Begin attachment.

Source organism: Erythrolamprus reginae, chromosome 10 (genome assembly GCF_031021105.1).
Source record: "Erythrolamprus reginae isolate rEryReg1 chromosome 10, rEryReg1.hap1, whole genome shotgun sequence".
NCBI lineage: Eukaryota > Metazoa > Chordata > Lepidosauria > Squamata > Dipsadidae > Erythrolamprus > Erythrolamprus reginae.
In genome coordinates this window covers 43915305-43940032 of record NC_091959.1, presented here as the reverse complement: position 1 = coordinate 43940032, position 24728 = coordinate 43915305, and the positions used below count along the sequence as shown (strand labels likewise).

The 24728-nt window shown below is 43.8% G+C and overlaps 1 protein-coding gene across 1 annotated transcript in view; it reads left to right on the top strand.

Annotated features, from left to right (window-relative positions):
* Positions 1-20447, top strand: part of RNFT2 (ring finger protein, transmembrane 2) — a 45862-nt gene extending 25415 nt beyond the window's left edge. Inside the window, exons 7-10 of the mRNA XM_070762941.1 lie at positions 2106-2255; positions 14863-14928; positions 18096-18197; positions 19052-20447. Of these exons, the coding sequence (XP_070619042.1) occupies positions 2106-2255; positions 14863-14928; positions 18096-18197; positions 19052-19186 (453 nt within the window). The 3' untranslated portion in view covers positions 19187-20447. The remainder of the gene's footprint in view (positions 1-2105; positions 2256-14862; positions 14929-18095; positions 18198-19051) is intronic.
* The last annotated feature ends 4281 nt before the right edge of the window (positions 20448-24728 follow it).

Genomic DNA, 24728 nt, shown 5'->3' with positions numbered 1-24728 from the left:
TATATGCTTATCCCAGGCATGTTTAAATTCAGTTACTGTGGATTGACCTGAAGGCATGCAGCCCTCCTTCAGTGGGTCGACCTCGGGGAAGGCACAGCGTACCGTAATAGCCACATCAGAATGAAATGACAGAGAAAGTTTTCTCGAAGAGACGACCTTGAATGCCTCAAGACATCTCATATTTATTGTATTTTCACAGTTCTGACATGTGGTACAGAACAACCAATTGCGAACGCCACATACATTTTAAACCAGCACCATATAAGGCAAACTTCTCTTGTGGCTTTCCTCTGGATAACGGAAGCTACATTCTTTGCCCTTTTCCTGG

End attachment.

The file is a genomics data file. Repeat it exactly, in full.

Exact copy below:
Source organism: Erythrolamprus reginae, chromosome 10 (genome assembly GCF_031021105.1).
Source record: "Erythrolamprus reginae isolate rEryReg1 chromosome 10, rEryReg1.hap1, whole genome shotgun sequence".
NCBI lineage: Eukaryota > Metazoa > Chordata > Lepidosauria > Squamata > Dipsadidae > Erythrolamprus > Erythrolamprus reginae.
In genome coordinates this window covers 43915305-43940032 of record NC_091959.1, presented here as the reverse complement: position 1 = coordinate 43940032, position 24728 = coordinate 43915305, and the positions used below count along the sequence as shown (strand labels likewise).

The 24728-nt window shown below is 43.8% G+C and overlaps 1 protein-coding gene across 1 annotated transcript in view; it reads left to right on the top strand.

Annotated features, from left to right (window-relative positions):
* Positions 1-20447, top strand: part of RNFT2 (ring finger protein, transmembrane 2) — a 45862-nt gene extending 25415 nt beyond the window's left edge. Inside the window, exons 7-10 of the mRNA XM_070762941.1 lie at positions 2106-2255; positions 14863-14928; positions 18096-18197; positions 19052-20447. Of these exons, the coding sequence (XP_070619042.1) occupies positions 2106-2255; positions 14863-14928; positions 18096-18197; positions 19052-19186 (453 nt within the window). The 3' untranslated portion in view covers positions 19187-20447. The remainder of the gene's footprint in view (positions 1-2105; positions 2256-14862; positions 14929-18095; positions 18198-19051) is intronic.
* The last annotated feature ends 4281 nt before the right edge of the window (positions 20448-24728 follow it).

Genomic DNA, 24728 nt, shown 5'->3' with positions numbered 1-24728 from the left:
TATATGCTTATCCCAGGCATGTTTAAATTCAGTTACTGTGGATTGACCTGAAGGCATGCAGCCCTCCTTCAGTGGGTCGACCTCGGGGAAGGCACAGCGTACCGTAATAGCCACATCAGAATGAAATGACAGAGAAAGTTTTCTCGAAGAGACGACCTTGAATGCCTCAAGACATCTCATATTTATTGTATTTTCACAGTTCTGACATGTGGTACAGAACAACCAATTGCGAACGCCACATACATTTTAAACCAGCACCATATAAGGCAAACTTCTCTTGTGGCTTTCCTCTGGATAACGGAAGCTACATTCTTTGCCCTTTTCCTGG